Manresa Shared Expectations: An Introduction

As a Manresa Scholar and a member of this living and learning community, you will attend Manresa Wheelbarrow Servicea variety of engaging and meaningful programs. The programming model is broken down into five categories, each of which embody a part of the Ignatian spirit: learning, sharing, collaborating, serving, and reflecting. Designed to integrate Ignatian values with course content, these programs will challenge you to think critically and make meaningful connections. Over the next year, you and your Manresa classmates will develop Ignatian life skills, which will serve you well in your roles as a young adult and as a young scholar.

Learning
Commitment to education and passion for quality are traits of Manresa Scholars. Academic evening programs facilitated by the live-in Manresa tutors will assist you as a student, as you write your first college paper, and handle the stresses of exams.  

Sharing
Dinner colloquia led by Manresa professors and outside speakers will enrich your academic experience by connecting course content with Ignatian values and relevant issues. Past topics included “Love,” “Reasonable Faith,” and “The Social Media Self.” The speaker engages in discussion with you and fellow Scholars over a shared meal.

Collaborating
Similar to the Sharing dinner colloquia, Collaborating programs are cross-seminar dinner colloquia, led by professors of two different Manresa courses.  These discussions will demonstrate the connections between seemingly dissimilar disciplines, such as philosophy and biology.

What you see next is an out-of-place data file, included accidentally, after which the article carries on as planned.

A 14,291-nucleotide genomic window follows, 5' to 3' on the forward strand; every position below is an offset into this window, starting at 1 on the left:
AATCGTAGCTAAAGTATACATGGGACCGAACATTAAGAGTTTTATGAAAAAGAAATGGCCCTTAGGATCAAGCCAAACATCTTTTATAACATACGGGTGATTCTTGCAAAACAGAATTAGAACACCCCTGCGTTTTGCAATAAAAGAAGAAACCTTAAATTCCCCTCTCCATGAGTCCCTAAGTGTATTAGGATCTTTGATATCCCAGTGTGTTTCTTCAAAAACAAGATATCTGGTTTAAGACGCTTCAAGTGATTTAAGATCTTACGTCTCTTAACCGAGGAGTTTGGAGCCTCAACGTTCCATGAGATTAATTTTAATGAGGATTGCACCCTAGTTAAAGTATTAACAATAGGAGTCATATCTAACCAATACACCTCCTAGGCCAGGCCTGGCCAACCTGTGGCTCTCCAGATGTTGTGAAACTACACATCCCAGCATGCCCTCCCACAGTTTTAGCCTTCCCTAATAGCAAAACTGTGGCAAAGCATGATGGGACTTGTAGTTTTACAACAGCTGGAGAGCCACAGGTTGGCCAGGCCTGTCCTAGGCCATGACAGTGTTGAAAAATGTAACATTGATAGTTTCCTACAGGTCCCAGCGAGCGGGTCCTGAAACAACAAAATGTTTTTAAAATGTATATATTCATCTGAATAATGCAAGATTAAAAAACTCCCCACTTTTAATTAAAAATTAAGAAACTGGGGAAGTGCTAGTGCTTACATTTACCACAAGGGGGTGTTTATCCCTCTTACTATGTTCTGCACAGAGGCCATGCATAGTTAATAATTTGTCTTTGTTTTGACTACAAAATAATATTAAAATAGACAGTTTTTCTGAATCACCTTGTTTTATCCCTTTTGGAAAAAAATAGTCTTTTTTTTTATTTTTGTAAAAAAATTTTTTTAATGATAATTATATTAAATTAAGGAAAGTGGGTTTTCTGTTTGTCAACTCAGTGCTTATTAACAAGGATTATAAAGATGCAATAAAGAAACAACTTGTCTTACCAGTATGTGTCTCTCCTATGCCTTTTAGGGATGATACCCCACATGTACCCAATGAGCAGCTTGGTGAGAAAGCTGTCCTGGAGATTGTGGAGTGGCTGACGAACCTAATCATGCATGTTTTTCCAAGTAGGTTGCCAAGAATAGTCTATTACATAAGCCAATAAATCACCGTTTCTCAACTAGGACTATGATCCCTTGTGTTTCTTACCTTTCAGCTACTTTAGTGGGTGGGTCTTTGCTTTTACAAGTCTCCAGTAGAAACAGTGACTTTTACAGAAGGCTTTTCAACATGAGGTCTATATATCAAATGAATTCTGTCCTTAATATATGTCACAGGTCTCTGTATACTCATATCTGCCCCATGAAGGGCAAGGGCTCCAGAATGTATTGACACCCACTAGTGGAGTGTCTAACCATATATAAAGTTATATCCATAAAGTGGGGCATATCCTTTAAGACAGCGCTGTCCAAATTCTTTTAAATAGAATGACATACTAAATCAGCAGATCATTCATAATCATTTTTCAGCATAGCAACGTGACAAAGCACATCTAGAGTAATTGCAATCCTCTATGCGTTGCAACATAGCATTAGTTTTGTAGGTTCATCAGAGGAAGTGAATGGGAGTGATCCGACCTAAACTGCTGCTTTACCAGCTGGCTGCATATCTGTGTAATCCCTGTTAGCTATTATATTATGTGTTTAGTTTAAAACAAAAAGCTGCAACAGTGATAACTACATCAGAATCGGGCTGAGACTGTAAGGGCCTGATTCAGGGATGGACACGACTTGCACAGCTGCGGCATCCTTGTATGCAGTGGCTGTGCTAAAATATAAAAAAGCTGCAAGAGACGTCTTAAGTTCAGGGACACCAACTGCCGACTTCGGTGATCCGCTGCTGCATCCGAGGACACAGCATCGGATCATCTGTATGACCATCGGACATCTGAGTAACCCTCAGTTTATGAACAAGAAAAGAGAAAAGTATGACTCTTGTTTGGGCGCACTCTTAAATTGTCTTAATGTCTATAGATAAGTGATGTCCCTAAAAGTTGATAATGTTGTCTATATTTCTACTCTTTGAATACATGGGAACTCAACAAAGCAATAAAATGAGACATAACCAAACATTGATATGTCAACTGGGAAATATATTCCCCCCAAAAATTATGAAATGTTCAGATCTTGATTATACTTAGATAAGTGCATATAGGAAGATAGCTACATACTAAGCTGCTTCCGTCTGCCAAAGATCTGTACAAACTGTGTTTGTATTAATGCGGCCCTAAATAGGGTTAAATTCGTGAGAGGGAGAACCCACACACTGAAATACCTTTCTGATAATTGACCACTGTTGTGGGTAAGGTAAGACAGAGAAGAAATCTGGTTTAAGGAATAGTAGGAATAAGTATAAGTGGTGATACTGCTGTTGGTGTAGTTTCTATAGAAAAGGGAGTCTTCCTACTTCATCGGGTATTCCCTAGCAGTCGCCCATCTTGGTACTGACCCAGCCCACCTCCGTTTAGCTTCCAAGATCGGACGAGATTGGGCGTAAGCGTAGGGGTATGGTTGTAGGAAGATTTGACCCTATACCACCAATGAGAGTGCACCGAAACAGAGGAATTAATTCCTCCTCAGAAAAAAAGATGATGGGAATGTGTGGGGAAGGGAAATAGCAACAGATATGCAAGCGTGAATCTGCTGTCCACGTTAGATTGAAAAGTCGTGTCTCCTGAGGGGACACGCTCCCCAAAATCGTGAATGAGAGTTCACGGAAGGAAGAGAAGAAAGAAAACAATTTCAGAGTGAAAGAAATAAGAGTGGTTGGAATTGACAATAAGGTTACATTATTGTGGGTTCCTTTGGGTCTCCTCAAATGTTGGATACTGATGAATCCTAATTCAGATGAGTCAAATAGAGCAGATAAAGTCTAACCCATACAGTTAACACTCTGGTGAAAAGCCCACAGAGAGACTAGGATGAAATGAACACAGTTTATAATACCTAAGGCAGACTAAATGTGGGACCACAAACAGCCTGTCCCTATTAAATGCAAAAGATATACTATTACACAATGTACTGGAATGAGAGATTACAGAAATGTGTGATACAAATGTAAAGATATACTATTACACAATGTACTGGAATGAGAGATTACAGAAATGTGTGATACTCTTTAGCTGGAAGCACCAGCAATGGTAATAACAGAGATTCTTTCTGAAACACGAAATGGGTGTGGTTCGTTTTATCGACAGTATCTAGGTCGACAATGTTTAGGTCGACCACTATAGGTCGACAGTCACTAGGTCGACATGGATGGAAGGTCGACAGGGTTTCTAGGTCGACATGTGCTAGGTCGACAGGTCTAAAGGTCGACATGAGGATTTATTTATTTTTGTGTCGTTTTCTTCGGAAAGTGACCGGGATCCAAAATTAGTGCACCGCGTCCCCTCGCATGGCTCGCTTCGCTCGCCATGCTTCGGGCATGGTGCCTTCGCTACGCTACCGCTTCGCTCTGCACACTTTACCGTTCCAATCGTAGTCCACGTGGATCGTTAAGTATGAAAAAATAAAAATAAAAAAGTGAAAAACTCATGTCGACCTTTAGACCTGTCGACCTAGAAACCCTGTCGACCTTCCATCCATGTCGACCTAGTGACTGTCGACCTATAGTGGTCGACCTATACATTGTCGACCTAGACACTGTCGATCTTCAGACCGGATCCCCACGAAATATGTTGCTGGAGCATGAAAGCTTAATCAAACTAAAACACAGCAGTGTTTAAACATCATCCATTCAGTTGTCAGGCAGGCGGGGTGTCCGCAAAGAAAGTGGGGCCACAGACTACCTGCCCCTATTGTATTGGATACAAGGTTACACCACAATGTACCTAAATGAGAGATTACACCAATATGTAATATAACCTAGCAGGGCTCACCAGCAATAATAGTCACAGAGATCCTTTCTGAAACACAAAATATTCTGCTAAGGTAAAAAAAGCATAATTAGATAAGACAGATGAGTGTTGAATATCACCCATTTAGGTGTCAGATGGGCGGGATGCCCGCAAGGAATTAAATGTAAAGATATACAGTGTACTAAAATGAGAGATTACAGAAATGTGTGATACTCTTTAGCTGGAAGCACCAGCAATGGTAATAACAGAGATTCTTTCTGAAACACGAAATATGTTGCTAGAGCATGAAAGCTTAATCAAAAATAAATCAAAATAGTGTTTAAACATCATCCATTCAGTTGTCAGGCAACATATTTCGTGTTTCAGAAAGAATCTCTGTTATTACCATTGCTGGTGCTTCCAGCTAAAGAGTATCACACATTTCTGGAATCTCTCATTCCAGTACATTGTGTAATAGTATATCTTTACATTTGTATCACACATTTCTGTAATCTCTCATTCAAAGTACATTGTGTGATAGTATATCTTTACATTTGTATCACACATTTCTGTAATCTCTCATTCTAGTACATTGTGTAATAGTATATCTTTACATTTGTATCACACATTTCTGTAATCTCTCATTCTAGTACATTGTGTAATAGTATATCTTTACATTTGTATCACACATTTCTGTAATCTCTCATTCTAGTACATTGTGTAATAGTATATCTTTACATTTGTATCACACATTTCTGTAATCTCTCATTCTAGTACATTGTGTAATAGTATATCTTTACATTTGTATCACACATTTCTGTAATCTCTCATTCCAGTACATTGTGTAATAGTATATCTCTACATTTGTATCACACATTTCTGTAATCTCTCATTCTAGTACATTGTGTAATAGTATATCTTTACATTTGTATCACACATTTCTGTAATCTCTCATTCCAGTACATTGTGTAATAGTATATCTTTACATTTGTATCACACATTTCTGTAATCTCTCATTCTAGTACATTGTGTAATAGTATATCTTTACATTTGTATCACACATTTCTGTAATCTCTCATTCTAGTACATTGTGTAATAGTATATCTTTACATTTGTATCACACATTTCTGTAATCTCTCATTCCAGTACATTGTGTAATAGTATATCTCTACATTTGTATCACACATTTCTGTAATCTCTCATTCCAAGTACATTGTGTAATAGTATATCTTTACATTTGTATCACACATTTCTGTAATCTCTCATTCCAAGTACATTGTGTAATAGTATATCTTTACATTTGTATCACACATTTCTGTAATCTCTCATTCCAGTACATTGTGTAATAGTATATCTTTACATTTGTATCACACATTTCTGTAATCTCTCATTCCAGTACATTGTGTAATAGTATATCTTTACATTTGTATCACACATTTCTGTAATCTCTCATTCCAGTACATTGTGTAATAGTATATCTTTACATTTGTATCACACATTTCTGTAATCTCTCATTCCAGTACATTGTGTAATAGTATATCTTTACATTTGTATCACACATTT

Serving
Service to others and a sense of responsibility for the life of society are integral parts of the Manresa program and Ignatian spirit. Whether you’re serving food to homeless individuals or participating in a local park clean up, you will find yourself involved in serving both your Fordham community and the surrounding Bronx community.

Reflecting
As a Manresa Scholar, you will question difficult topics such as ethics, justice, and fairness. Through reflecting events, often organized in part with Fordham’s Campus Ministry, you will explore the faith-based aspect of the Manresa program. Examples include programs run by Manresa’s Jesuit House Master, Fr. Lito Salazar, S.J., spiritual meditation sessions, and roundtable discussions with retired Jesuits.

Next week, look out for a post explaining how these programs tie into your academic Manresa course through a set of exercises you’ll complete called Ignatian Reflection Papers.

Anja Asato, FCRH 2018
Manresa Marketing and Programming Fellow, 2016-2017

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